Frontrunners in Tunisia presidential vote head for a December run-off

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Members of the Tunisian ISIE elections body hold a press conference to announce the results of the first round of the presidential election on November 25, 2014. The head of Tunisia's anti-Islamist Nidaa Tounes party, Beji Caid Essebsi, leads the country's presidential election with 39.46 percent of votes, six percentage points ahead of incumbent Moncef Marzouki. AFP / Fadel Senna

Published Tuesday, November 25, 2014

The two frontrunners in Tunisia's presidential election are heading for a run-off vote in December, after failing to get an overall majority in first round results announced on Tuesday, their parties said.

Beji Caid Essebsi, from the secularist Nidaa Tounes party, got 39.46 percent of the vote with 1.3 million votes in the first round held on Sunday, ahead of Incumbent President Moncef Marzouki, who got 33.4 percent with 1.1 million votes, according to preliminary results.

According to Tunisia election committee, voter turnout inside the country was 64.56.

Tunisia's first presidential election since a 2011 revolution was credible and transparent, the head of the EU observer mission said on Tuesday.

"On Sunday, the Tunisian people renewed their commitment to democracy ... in pluralist and transparent elections," Annemie Neyts-Uytterbroeck said.

"The exercise of freedom of expression and assembly was guaranteed," she said, describing most of the observed irregularities as "minor."

The presidential poll is a step in Tunisia's sometimes rocky transition since its uprising led to the overthrow of Zine el-Abidine Ben Ali in January 2011.

Tunisia's progress and political compromise between rival Islamist and secular rivals contrasts with warring factions in Libya and the army overthrow of an elected Islamist president in Egypt, countries who also experienced uprisings that same year.

Essebsi, who was parliament chief under Ben Ali, has cast himself as a veteran technocrat.

He will face off with Marzouki in a second round of voting because there was no outright winner.

Wasting no time in relaunching the battle after Sunday's vote, Essebsi said his rival was the candidate of "jihadist Salafis,” to which Marzouki countered by calling for "a debate on policies... not (a campaign of) insults."

Essebsi, 87, has run on a campaign of "state prestige," a slogan with wide appeal to Tunisians anxious for an end to instability.

Supporters argue only he can stand up to the Islamists who first held power in the post-Ben Ali era, but critics charge he is out to restore the old regime, having served under both former presidents.

Essebsi says he will be looking to consolidate his secular Nidaa Tounes party's win in last month's parliamentary elections when they beat the Islamist al-Nahda party into second place.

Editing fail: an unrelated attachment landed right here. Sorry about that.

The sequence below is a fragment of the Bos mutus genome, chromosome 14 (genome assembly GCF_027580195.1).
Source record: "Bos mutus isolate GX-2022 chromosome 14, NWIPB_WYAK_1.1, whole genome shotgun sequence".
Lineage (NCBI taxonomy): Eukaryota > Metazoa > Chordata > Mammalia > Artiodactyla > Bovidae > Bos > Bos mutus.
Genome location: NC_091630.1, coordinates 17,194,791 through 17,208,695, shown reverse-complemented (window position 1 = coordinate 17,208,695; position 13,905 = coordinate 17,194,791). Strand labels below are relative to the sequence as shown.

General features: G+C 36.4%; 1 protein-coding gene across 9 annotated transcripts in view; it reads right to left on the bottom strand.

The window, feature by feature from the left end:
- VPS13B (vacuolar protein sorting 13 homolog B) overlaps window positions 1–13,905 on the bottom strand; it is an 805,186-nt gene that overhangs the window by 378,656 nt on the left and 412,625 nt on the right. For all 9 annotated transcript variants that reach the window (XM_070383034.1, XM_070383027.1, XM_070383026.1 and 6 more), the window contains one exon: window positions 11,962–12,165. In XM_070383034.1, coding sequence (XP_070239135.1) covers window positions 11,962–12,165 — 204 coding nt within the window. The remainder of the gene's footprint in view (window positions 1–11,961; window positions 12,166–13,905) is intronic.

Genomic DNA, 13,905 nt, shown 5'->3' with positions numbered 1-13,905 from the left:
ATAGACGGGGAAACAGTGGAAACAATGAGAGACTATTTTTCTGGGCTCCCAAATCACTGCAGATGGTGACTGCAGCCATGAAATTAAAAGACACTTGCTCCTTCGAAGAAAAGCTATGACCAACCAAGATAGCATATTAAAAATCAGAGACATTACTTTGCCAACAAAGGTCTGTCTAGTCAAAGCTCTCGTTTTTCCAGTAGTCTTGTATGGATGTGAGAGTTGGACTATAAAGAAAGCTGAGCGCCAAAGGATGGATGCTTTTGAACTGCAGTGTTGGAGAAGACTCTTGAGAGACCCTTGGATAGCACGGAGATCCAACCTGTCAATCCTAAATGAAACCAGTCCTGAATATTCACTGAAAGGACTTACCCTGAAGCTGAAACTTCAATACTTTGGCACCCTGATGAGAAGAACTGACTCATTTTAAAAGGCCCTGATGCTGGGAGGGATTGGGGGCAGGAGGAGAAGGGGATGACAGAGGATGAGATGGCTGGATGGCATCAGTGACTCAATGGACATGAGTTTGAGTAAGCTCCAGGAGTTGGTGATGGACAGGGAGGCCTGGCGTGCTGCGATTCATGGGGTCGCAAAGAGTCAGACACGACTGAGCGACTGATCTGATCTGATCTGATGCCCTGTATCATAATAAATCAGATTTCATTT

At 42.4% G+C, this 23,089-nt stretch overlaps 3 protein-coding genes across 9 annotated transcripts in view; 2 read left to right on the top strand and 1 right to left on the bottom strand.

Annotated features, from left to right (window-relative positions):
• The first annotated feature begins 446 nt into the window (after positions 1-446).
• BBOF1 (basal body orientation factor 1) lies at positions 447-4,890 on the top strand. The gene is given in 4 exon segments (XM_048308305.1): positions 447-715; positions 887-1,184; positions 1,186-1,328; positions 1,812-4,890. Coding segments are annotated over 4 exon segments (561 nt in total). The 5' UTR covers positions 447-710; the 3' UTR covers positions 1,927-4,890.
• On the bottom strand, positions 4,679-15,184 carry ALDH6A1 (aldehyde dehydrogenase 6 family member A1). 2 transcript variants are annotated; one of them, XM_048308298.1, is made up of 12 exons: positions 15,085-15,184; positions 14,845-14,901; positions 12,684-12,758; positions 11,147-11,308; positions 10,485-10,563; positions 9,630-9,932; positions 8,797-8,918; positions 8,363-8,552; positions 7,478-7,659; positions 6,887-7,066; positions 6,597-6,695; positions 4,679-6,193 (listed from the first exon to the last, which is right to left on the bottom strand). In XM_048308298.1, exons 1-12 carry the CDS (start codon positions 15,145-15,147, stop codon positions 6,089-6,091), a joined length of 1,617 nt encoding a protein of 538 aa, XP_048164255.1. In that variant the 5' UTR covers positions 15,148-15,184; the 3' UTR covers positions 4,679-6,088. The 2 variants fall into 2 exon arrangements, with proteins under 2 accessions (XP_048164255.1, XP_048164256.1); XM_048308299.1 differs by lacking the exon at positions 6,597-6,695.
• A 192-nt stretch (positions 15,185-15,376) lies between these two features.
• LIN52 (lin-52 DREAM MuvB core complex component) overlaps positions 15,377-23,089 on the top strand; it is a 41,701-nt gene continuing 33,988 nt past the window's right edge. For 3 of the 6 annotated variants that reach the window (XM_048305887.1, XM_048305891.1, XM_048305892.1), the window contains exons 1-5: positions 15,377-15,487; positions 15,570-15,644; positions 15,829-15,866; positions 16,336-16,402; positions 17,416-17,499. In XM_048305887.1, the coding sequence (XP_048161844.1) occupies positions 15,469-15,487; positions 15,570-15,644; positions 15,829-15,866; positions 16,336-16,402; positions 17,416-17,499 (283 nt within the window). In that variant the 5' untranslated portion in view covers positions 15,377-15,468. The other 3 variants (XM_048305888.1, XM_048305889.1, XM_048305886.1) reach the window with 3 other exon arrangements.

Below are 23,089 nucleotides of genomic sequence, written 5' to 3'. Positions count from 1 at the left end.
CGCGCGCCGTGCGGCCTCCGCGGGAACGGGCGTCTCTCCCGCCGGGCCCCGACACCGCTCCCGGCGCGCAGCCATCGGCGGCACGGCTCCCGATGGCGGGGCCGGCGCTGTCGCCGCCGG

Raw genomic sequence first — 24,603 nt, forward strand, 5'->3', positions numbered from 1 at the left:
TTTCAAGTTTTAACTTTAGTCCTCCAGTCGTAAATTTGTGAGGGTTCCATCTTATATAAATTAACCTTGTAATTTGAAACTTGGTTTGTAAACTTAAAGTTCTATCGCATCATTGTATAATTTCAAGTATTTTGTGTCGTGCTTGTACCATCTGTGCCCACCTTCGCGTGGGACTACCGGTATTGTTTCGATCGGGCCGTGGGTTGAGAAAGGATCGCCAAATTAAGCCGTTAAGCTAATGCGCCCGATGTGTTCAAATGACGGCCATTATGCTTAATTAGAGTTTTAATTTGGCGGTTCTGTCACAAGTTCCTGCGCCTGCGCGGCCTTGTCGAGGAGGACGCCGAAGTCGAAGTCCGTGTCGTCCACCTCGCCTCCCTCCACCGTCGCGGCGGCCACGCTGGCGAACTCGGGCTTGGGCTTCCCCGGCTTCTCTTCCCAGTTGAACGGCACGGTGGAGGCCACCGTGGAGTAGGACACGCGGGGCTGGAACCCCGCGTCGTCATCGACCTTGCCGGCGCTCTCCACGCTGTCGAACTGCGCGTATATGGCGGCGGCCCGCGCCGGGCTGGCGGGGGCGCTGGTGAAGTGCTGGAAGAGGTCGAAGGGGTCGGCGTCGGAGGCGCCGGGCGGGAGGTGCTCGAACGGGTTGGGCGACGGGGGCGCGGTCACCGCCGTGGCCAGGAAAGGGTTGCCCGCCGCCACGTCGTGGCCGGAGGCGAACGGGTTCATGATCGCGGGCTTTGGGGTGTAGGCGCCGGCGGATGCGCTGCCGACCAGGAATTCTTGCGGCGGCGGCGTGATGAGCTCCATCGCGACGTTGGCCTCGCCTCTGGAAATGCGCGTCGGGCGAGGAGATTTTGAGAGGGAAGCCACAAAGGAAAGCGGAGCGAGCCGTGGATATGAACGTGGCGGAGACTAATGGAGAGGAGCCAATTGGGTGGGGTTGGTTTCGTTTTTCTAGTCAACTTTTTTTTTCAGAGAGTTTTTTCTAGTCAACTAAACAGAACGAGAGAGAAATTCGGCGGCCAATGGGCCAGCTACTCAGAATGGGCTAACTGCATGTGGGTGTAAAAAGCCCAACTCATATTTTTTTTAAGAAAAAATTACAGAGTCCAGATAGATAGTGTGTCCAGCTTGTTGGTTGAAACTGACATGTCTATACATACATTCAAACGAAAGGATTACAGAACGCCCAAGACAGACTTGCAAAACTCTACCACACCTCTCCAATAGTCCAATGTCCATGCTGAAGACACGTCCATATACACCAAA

Al-Nahda won the first election after the 2011 revolt.

The December runoff will likely be tough, with both candidates hunting for backing from the liberal, left-wing, and Islamist parties that emerged after the end of Ben Ali's one-party rule.

"This confirms our win in the parliamentary vote, and that gives us more confidence about the second round," a Nidaa leader, Lazhar Akremi, said. "It's too early to say who will side with us, but we are reaching out to all Tunisians."

Essebsi and other former Ben Ali officials claim they are not tainted by the abuses of the past administration.

Marzouki, the current president and a former rights activist, however, has called the election a race to stop the return of the old regime and has warned against return of "one-party era" figures like Essebsi.

On Sunday after the poll he challenged Essebsi to a televised debate as part of his campaign to "beat the old regime machine."

Votes of Nahda supporters will play a key role in the second round as the Islamist party positions itself for a part in the new government formation or as the main opposition. It has so far backed no presidential candidate.

Election officials have until Wednesday to publish the official results.

Speculation has been rife on the make-up of a new government and the possibility of a coalition between Nidaa and al-Nahda despite their fundamental differences.

Whoever wins, tackling the faltering economy will be a top priority, with unemployment, a leading cause of the uprising, running at 15 percent.

(AFP, Reuters, Anadolu, Al-Akhbar)


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